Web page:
Why Music is so important?
- March 17, 2022
- Posted by: LIFE International School
- Category: Hands on
Aristotle once said, “Music has the power of forming the character, and should therefore be introduced into the education of the young.” This is just one of the many reasons our school added music education to the education program. My name is Charis Schneeberger and I am the music teacher this year.
Some may wonder why music is important or if it is even necessary for the running of an education system. I would argue that, yes, in fact, it is vital. Music is to the school as the soul is to the body. Let me tell you why.
When did Music Education start?
First, it may surprise some that music education actually started in the church with a man named Guido D’Arezzo. He was an Italian music theorist and pedagogue of High medieval music. A Benedictine monk, regarded as the inventor—or by some developer—of the modern staff notation that had a massive influence on the development of Western musical notation and practice. While other forms of sharing music and teaching by ear were already in place, Guido revolutionized the idea of written music. By using the solfege system of pitched syllables on a certain scale, it was now made possible to share music with others by teaching them how to read it. He could practice this out on the kids in the church and it is still a common practice today, yes, even in my classroom.
Second, music can easily support all other subjects, while still bringing a different perspective to it. We see this in the beauty of science with sound waves and pitch intervals, and in the analysis of math in rhythm counting and writing music. It also supports English language learning by having songs that are in English. Last, we see music all over the world, leading to the discovery of different cultures and geography.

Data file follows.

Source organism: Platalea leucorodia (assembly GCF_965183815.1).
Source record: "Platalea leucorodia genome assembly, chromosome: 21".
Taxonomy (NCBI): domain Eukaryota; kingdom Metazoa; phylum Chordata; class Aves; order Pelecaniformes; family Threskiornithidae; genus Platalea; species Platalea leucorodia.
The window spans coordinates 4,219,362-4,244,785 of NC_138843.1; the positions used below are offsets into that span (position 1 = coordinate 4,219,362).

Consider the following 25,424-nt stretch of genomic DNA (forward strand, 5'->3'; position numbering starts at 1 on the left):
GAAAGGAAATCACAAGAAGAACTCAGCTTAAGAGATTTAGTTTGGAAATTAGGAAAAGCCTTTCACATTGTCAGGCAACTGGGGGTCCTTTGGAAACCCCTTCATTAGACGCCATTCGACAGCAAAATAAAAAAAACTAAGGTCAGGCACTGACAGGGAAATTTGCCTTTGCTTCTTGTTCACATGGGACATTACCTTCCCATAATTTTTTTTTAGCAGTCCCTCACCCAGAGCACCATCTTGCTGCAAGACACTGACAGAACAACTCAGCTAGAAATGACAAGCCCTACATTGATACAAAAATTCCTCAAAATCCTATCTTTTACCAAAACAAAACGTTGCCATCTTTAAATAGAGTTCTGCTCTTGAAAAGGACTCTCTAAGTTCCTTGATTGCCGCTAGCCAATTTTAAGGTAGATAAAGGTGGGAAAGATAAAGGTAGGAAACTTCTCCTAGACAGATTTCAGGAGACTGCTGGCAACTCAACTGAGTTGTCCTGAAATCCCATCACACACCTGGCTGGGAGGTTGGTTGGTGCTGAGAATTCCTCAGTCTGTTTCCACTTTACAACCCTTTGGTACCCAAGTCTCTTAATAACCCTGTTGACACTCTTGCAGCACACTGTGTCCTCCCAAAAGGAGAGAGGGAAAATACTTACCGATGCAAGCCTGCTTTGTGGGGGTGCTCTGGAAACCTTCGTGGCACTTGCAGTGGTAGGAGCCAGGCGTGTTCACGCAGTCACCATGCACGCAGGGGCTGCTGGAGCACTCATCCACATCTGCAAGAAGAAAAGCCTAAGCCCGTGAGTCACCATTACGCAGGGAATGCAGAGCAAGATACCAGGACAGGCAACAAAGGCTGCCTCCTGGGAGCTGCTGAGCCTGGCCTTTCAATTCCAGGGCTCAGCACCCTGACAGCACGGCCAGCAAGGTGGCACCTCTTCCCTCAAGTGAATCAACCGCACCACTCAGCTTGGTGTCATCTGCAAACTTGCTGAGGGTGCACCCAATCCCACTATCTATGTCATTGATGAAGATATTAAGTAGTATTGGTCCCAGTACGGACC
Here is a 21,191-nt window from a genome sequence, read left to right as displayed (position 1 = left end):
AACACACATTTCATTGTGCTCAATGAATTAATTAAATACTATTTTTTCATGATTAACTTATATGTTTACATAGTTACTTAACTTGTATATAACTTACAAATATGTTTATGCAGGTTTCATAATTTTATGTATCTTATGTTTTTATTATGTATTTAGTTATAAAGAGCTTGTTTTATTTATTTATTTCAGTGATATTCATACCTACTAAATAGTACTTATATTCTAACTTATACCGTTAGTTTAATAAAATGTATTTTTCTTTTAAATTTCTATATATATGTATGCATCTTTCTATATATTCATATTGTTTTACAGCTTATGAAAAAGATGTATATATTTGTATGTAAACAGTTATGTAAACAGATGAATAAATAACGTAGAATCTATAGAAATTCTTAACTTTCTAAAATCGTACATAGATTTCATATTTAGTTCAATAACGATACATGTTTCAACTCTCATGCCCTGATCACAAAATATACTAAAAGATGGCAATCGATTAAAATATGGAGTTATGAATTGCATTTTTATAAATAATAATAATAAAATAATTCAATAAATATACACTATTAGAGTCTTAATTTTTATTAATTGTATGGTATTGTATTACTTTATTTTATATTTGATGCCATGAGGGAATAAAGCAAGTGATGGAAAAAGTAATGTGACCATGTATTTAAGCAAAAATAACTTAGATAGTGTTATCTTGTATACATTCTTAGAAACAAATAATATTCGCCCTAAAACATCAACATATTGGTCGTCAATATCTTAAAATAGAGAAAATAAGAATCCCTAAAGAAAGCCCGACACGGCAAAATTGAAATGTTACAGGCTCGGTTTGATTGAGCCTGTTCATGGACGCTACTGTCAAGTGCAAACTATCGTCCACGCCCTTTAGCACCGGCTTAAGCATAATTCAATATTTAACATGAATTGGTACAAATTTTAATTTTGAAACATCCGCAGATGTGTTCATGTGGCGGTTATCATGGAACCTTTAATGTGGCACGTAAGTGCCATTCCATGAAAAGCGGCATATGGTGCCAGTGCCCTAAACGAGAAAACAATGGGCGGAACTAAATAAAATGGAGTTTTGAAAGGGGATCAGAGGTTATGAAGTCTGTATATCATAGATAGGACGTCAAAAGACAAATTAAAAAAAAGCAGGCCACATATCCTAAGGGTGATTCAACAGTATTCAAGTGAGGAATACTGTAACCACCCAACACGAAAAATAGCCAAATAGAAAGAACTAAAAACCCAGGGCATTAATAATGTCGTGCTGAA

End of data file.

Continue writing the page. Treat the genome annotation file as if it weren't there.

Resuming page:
Music as a Therapy
Even in the bible we can find how God used music as a sweet therapy. In the book of 1 Samuel, David helped King Saul feel relief from his illness by playing his lyre. Some days I am stressed and the students come in distressed or fully animated, which can be a lot. But all it takes is the beginning of a familiar song or a beat, and the atmosphere slowly winds down to focused peace.
Music and Hands on Learning
So, besides a good Biblical education, another piece that is highly valued here at LIFE International is “hands-on” education. While this is not a very well-known approach to Spanish education, I used it within the music room. Before I jump into the application, let me first explain what I mean by it. “Hands-on” education means less lecture and more doing. While this does not exclude a teaching avenue of lecture or discussion, it simply means allowing students to be more actively involved in the process and in their own learning.
The most common way I do this in the music classroom is through the simplest but most technically challenging of all instruments. The playing of instruments improves brain function, needing both sides of the brain to play and sing simultaneously. It also increases the ability to use both gross and fine motor skills. Last, it gives success in that a student can enjoy being creative in improvisation and figuring out a rhythm pattern for himself or as a class.
The second way that “hands-on” learning is used in the classroom is through solfege. As already referenced, Guido had something going when he created the solfege music scale. Vocally, it is harder to stay focused and to follow sounds if your hands are not there to follow what your brain is doing. Using your eyes to track music notes, your hands to make the specific hand movements for each note, and your voice to follow melodically how your hands are moving vertically allows your full body and attention to be involved.
The third and final step to great “hands-on” learning in the music classroom is literally using your hands. Whether that be using learned sign language to silently answer yes or no questions from the teacher, or a hand raised. The limbs and parts of the body can be involved, increasing the student’s chance of success in learning the subject of music. Some say that the highest level of knowing something is if you can teach it.
Having children work together in a music community and teaching each other the information I have relayed to them gets me out of the way, and assists them in being leaders and musicians who don’t just know it, but can show it.
Charis Schneeberger.Charis is the music and art teacher for PK-7th grade students. She received her degree in Music Education from a Bible University in Missouri after 5 years of study and a semester of student teaching. She has taught K-6 Music at an inner-city school for 2 years.